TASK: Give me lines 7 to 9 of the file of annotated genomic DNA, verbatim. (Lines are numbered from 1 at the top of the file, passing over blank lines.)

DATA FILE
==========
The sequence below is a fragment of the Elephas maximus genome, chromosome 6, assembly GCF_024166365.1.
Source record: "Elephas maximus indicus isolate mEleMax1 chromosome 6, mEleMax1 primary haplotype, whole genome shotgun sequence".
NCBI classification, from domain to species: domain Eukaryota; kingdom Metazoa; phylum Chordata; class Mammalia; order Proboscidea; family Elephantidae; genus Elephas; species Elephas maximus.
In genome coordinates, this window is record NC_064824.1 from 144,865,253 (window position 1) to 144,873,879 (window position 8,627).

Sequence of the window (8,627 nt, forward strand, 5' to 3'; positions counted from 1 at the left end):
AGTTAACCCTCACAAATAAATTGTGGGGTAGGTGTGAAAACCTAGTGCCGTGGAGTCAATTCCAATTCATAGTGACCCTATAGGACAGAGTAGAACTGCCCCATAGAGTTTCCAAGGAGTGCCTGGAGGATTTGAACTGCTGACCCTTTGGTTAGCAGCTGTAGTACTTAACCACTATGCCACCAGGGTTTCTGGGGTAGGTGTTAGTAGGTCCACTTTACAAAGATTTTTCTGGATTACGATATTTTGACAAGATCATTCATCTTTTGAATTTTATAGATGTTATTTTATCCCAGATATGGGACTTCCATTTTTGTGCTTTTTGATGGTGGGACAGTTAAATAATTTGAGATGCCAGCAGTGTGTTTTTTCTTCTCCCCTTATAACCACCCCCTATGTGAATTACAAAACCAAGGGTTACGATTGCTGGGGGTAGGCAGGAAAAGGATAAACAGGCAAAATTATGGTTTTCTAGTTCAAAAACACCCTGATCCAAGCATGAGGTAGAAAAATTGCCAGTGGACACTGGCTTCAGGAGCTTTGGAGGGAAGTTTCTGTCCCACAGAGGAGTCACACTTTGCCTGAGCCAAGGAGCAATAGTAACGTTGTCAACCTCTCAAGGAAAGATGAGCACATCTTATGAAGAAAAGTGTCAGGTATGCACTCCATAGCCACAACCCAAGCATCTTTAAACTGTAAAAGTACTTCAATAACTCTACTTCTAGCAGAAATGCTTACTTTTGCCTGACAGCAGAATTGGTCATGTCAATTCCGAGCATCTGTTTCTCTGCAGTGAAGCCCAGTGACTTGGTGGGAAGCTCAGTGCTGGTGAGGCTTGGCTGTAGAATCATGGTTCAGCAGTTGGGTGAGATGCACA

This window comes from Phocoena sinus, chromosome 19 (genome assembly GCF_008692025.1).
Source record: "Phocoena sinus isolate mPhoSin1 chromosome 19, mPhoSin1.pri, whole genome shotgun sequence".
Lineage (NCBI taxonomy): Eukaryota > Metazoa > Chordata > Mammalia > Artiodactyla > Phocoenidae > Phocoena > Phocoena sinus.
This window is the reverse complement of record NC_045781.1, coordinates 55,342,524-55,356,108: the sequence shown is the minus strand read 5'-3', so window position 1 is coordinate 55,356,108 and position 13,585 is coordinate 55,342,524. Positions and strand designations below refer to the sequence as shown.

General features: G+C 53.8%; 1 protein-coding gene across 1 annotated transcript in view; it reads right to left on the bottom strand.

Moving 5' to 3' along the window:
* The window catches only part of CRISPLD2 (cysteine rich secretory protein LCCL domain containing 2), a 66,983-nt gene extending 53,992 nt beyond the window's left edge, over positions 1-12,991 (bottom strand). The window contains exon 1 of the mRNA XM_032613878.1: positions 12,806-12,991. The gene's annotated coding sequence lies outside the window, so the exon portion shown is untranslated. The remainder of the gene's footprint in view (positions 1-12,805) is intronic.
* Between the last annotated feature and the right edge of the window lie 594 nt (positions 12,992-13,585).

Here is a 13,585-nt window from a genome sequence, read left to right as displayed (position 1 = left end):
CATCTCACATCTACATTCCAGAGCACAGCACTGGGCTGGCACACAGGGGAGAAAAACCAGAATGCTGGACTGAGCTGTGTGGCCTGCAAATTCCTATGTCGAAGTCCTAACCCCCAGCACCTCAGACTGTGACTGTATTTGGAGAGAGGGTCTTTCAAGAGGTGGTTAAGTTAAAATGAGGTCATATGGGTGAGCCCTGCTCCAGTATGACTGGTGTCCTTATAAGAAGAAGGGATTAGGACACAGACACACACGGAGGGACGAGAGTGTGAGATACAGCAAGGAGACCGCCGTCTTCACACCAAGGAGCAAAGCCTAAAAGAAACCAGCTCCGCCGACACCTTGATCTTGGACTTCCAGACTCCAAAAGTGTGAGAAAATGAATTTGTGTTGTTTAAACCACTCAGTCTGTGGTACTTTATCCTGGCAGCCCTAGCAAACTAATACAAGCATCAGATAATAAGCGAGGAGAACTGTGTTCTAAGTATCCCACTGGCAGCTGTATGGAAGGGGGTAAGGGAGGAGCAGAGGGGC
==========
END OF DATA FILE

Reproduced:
This window comes from Phocoena sinus, chromosome 19 (genome assembly GCF_008692025.1).
Source record: "Phocoena sinus isolate mPhoSin1 chromosome 19, mPhoSin1.pri, whole genome shotgun sequence".
Lineage (NCBI taxonomy): Eukaryota > Metazoa > Chordata > Mammalia > Artiodactyla > Phocoenidae > Phocoena > Phocoena sinus.